After reporting that there will be a year of non-stop propaganda, the newspaper says that “Sirindhorn made a public appearance yesterday at a military academy in Nakhon Nayok province, where she briefly participated in a marathon organised by the armed forces.” The “briefly” is significant. At her age and weight, it is not a great idea to be jumping about lest another royal end up in hospital.

The second story at Khaosod is about blotting out Thaksin Shinawatra.

The Dictator “has asked the media to ‘cooperate’ by not publishing news about the controversial former Prime Minister, Thaksin Shinawatra.”

Prayuth reckons that “news and photos of Thaksin could cause conflict in society.” He warned: “please don’t make me use laws or power or force. I ask you to engage in conservations and find solutions for the problems that have been building up in the past.”


A Khaosod photo

Why does he demand this censorship, which he described as “not censorship” under the dictatorship?

Prayuth explained: “The media should not publish news about that,” meaning Thaksin and Yingluck’s trip to China, adding, “Don’t publish photos of persons who violate the law. That is all. Why are you still featuring news [about him?].”

Not reporting on those who have not violated the law would make for a blank newspaper. For example, if “violating” does not mean a court conviction but just “violating,” then most of the cabinet, military and police leaders, much of the National Legislative Assembly, and other bodies appointed by the junta could not be reported.

Wiping Thaksin from Thailand’s collective hard drive seems to involve history and school texts and now the media. More important for the junta and its allies is dismantling “Thaksin’s extensive network of supporters.” As the newspaper reports, “Hundreds of politicians, activists, and academics perceived to be sympathetic to Thaksin were summoned and briefly detained by the military after the coup, while a handful of Thaksin loyalists have fled the country to avoid persecution.”

The picture the junta wants is of a Thailand that has probably never existed, a fairy tale kingdom where Thaksin never existed, where the monarchy was loved by all (or at least not actively opposed and ridiculed), and where the corrupt in the military are never questioned about their unusual wealth.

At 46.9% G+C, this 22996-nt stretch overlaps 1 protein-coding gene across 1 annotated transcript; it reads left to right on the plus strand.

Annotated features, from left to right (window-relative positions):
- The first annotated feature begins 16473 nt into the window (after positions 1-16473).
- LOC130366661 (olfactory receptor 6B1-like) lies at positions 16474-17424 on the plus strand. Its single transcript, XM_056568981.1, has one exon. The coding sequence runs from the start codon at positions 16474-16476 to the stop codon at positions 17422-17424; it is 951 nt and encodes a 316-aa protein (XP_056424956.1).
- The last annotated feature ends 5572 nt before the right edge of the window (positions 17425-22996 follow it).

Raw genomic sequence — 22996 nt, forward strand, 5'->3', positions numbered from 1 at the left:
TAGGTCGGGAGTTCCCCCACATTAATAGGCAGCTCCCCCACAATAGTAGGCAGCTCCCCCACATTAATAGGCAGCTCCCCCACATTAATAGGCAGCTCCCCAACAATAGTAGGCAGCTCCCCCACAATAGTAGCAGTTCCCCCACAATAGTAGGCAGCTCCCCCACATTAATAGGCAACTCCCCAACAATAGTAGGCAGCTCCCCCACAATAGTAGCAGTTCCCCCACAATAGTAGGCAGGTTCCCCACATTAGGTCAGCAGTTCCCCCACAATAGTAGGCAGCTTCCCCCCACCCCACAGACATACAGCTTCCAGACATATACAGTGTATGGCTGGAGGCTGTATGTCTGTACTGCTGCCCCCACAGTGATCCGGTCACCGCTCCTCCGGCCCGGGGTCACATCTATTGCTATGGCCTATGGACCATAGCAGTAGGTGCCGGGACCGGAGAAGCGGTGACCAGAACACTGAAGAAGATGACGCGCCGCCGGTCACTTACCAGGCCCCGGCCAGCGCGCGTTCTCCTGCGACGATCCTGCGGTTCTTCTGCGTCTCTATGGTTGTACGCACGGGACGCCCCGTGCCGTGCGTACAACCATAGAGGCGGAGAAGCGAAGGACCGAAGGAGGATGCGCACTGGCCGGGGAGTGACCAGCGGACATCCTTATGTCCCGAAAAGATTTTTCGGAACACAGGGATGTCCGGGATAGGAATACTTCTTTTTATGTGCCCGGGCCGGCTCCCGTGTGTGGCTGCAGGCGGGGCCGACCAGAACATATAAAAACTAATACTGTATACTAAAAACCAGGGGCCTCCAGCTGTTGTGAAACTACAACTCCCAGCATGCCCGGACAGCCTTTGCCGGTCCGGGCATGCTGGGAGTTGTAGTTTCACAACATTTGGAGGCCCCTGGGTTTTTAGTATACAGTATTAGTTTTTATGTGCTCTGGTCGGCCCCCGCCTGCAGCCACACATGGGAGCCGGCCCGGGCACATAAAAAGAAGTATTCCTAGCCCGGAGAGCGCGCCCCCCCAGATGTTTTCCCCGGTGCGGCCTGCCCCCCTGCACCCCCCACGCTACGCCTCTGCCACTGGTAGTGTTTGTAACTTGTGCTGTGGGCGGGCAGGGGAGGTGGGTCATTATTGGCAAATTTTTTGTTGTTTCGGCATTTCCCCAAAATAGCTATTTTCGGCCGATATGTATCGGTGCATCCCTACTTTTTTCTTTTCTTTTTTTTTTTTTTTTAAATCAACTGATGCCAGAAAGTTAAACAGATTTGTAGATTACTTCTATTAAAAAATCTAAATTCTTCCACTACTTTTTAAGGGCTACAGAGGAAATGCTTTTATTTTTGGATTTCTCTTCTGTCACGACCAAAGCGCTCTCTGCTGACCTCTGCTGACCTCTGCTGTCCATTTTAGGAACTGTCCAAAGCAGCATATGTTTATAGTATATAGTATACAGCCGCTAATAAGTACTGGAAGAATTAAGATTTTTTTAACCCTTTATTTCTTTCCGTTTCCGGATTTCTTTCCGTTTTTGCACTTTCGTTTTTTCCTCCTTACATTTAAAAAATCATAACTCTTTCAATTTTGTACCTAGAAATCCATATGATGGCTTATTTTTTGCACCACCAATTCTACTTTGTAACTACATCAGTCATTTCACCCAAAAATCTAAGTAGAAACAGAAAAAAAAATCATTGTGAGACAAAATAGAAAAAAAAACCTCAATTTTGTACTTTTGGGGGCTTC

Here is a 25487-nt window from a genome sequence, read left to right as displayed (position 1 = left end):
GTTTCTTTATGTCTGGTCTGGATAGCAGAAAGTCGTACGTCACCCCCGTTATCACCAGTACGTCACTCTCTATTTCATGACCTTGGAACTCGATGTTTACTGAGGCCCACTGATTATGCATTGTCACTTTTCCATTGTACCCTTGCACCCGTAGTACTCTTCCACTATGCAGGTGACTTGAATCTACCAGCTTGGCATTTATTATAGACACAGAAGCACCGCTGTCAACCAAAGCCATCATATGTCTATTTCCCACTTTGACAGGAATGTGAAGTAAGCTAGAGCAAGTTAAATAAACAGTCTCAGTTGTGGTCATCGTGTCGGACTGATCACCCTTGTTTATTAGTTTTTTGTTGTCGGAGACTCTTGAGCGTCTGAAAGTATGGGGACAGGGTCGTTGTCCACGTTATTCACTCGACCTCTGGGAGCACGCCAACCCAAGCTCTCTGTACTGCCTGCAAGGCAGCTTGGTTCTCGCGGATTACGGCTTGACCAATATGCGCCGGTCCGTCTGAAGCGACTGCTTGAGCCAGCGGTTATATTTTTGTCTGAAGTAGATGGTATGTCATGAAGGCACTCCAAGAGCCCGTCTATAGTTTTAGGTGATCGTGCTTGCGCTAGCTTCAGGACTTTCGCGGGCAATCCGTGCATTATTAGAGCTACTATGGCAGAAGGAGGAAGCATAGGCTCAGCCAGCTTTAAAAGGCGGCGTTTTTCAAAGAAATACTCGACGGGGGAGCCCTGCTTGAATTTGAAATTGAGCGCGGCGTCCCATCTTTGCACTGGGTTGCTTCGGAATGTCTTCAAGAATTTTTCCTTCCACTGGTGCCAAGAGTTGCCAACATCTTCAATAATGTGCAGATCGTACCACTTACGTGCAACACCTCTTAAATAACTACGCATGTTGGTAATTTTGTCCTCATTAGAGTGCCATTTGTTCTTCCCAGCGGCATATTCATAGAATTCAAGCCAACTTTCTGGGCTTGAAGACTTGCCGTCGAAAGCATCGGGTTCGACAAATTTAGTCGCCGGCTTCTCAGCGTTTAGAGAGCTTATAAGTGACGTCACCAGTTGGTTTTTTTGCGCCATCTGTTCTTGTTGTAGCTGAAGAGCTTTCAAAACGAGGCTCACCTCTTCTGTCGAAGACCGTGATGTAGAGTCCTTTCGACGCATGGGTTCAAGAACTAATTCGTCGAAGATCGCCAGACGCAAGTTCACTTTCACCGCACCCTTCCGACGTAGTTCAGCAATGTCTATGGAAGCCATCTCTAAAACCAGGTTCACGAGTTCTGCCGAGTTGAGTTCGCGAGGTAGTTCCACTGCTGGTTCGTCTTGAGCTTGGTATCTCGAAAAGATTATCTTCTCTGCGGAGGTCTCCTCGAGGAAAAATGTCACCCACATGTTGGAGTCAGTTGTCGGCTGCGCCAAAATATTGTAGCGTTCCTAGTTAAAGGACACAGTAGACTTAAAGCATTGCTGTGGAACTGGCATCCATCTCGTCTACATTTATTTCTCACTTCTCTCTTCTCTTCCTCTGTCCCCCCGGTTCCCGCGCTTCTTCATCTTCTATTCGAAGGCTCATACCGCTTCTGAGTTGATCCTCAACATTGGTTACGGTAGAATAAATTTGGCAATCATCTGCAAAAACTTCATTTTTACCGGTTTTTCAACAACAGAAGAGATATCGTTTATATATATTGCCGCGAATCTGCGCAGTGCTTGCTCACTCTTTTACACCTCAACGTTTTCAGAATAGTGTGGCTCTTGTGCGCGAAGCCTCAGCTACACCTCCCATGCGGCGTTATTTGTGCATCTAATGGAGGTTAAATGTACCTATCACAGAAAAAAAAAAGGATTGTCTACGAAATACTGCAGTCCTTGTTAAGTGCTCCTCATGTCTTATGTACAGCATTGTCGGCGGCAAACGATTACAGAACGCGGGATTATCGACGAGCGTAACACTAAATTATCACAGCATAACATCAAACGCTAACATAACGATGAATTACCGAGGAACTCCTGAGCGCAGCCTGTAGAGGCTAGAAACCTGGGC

Secretive monarchists

1 05 2014

The Ad Hoc Committee on Studying and Monitoring Problems Concerning Law Enforcement and Measures for the Protection of the Royal Institution, chaired by Gen Lertrit Wechsawarn, is apparently a new “committee” formed by what the Bangkok Post refers to as a “group of ultra-royalist senators.”

The report says that the mostly unelected senators have “agreed to use social networking to protect the monarchy.”

This remarkable breakthrough in the struggle to prevent the decline and fall of the Thai monarchy came from a secret, “closed-door seminar Tuesday to brainstorm tactics at Government House.” Of course, secrecy is important for royalists because truth is dangerous and has to be kept from the public.

General Lertrit told journalists the aim of his secret cabal was “to build up a strong network of pro-monarchists” that would “create measures to counter those offending the royal institution…”.

Deputy Senate Speaker Surachai Liengboonlertchai if citizens and the state performed their “duties well enough,” this would be a “starting point” to “ignite… the royal protection [movement]…”.

Reporters were thrown out after the opening speeches, “despite being invited, and given a handout about the group and its purposes.” That handout explained that:

the seminar was held because committee members had found that information and communication technology was being used improperly to insult the royal institution, and attempts were being made to link the monarchy to current political movements.

Perhaps they’ll close Princess Chulabhorn’s ludicrous Facebook page that has her supporting the anti-democrats.Chulabhorn

The unelected lot reckon that “a group of corrupt politicians has tried to discredit the royal institution.” It is clear they mean pro-Thaksin Shinawatra political parties that manage to win elections.

In fact, though, it was the 2006 coup and the stupidity and arrogance of the palace’s political manipulators did the discrediting.